Extended About (Updated: Jan 2021)
Hello from the guts of the About Page. If you've read this far, you're like me — one of those dorks interested in the person who made the thing you're reading / looking at. So let me reveal a bit more.
Since mid-2019 I've been Membership Funded via SPECIAL PROJECTS, which means that memberships (more than) cover my base costs of living / expenses. This is ideal in some ways, but dangerous in others. It's ideal because I have freedom to work on the essays / books that are of maximal interest to me. It's dangerous because it can be a sort of gilded cage, where you end up thinking about, and doing too much for the membership program in order to "keep members happy" in lieu of the work you set out to do from the start!
To get around this, I've tried my best to recruit members using an NPR-like model of "supporting the commons." That is, most all of my writing / work is public facing, and memberships allow that to continue. And when books come out, members get huge discounts.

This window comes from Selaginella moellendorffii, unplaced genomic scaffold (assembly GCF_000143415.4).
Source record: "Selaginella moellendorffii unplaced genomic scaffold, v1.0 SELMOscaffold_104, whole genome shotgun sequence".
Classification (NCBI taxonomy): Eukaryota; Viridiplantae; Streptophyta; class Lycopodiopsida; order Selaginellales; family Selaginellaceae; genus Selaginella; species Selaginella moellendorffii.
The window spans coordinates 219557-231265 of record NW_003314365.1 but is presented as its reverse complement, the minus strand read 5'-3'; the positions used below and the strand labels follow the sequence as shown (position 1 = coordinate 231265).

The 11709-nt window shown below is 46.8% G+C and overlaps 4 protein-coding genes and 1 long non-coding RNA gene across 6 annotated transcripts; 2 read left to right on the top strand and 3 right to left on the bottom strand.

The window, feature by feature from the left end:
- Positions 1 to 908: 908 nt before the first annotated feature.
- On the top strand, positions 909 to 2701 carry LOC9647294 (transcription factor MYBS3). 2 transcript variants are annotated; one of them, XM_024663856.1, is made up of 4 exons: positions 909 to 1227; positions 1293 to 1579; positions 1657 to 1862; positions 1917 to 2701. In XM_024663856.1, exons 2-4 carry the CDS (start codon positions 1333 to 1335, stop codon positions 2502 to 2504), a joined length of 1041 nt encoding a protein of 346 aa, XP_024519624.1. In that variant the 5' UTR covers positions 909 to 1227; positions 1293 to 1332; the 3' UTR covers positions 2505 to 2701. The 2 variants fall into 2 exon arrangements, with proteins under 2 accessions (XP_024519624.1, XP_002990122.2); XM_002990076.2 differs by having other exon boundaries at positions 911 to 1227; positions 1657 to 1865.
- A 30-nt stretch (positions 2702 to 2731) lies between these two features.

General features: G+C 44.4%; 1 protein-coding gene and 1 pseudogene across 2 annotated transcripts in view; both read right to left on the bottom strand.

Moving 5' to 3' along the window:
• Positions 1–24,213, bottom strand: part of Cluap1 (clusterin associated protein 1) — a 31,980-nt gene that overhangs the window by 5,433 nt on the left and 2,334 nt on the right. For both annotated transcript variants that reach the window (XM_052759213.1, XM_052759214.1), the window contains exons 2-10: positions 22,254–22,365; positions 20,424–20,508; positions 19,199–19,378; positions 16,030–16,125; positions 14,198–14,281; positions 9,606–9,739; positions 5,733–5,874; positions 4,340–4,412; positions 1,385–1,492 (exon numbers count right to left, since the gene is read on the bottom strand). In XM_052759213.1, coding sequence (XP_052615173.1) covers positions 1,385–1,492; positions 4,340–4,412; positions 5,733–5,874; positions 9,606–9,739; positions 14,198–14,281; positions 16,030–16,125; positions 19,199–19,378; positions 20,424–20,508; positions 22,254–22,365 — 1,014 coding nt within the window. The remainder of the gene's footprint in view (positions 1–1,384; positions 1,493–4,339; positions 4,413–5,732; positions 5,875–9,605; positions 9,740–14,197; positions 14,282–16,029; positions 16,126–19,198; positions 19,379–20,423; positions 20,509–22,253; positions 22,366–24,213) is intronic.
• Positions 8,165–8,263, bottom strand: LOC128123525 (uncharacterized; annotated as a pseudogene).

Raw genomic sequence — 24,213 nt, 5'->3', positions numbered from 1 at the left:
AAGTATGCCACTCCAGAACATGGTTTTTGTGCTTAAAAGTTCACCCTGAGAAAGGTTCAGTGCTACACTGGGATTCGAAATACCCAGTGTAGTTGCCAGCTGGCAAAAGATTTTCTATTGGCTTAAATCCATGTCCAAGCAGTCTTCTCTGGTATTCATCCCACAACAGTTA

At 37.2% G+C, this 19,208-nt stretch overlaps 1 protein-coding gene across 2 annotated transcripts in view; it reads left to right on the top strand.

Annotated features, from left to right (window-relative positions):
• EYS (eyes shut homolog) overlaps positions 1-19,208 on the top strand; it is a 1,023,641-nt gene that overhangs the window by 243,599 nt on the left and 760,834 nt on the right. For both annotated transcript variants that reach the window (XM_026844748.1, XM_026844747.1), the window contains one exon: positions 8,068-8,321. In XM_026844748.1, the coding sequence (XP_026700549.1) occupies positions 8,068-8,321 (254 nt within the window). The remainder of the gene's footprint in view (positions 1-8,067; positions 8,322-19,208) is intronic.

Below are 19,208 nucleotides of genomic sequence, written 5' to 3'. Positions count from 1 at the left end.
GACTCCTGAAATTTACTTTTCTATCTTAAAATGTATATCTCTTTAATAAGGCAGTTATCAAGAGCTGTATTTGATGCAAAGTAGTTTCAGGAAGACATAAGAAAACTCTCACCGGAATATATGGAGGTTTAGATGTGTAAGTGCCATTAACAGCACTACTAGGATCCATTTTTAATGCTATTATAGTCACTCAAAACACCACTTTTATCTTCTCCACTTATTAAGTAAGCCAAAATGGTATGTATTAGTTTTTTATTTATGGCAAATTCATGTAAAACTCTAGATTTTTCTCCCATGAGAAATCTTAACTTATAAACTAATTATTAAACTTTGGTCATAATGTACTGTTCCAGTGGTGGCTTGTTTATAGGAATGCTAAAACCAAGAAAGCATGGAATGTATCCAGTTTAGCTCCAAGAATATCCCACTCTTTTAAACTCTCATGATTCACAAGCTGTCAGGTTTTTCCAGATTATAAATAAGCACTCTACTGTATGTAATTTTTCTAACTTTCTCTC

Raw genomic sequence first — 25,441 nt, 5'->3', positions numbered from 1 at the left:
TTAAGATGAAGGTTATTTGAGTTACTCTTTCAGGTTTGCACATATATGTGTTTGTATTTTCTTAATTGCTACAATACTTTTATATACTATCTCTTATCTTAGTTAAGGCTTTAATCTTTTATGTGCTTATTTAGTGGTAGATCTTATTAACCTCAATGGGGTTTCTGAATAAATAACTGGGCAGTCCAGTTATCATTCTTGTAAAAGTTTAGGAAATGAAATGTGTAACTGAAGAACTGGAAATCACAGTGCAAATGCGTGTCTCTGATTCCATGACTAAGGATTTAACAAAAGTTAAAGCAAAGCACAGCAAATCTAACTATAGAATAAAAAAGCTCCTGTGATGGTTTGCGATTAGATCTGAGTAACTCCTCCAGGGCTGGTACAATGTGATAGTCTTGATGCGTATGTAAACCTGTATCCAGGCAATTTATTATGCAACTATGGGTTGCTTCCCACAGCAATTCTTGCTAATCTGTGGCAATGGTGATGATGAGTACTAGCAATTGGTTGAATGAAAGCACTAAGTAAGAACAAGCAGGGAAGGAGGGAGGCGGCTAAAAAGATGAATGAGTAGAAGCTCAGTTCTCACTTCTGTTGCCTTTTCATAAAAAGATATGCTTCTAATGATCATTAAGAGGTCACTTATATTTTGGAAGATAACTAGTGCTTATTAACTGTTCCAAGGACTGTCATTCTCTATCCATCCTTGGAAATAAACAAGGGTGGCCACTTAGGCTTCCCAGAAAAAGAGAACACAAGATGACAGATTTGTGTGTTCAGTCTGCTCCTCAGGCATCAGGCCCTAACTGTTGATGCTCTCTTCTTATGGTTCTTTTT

That said, 2019 and 2020 have been two of my most productive years in the last decade, and I'm proud of the work I've produced via SPECIAL PROJECTS.
I'm always in the middle of a few big essays. They are getting bigger, meatier, and more unwieldy in ways, but also denser, richer, with more room to explore topical sub-tendrils. The corollary of this is that they take longer, require more focus, quiet, and are more easily disrupted by small distractions. So a large part of my time is spent creating time — and then protecting that time — in service to finishing these bigger projects. I think a lot about John McPhee lying on his backyard table, looking up at the tree canopy, a collection of notes strewn about, wondering just how the hell he's going to finish the piece of writing he's working on. (Line by line, that's how.)
From 2012 - 2016 I worked extensively on a novel — treated working on it as one of my main jobs. The novel is done, but it's unpublished, and will probably stay that way for a while. What's great is that all the toil and moil poured into the book around character and voice and scene sketching and dialogue has found its way into my essays and — in fact! — I wouldn't be able to write the way I do today without it. So, thanks, horrible, soul-crushing process of novel writing!
The plan is to revisit the novel at some point, but for now, it's happily living between the lines of everything else.
I'm adopted. Are you adopted? It's a unique experience that grows odder with time — the lack of immediate (visible) genetic connection. Being an adoptee I'm fascinated by provenance and mythologies. Specifically the myths we create around ourselves and the boundaries which define "family."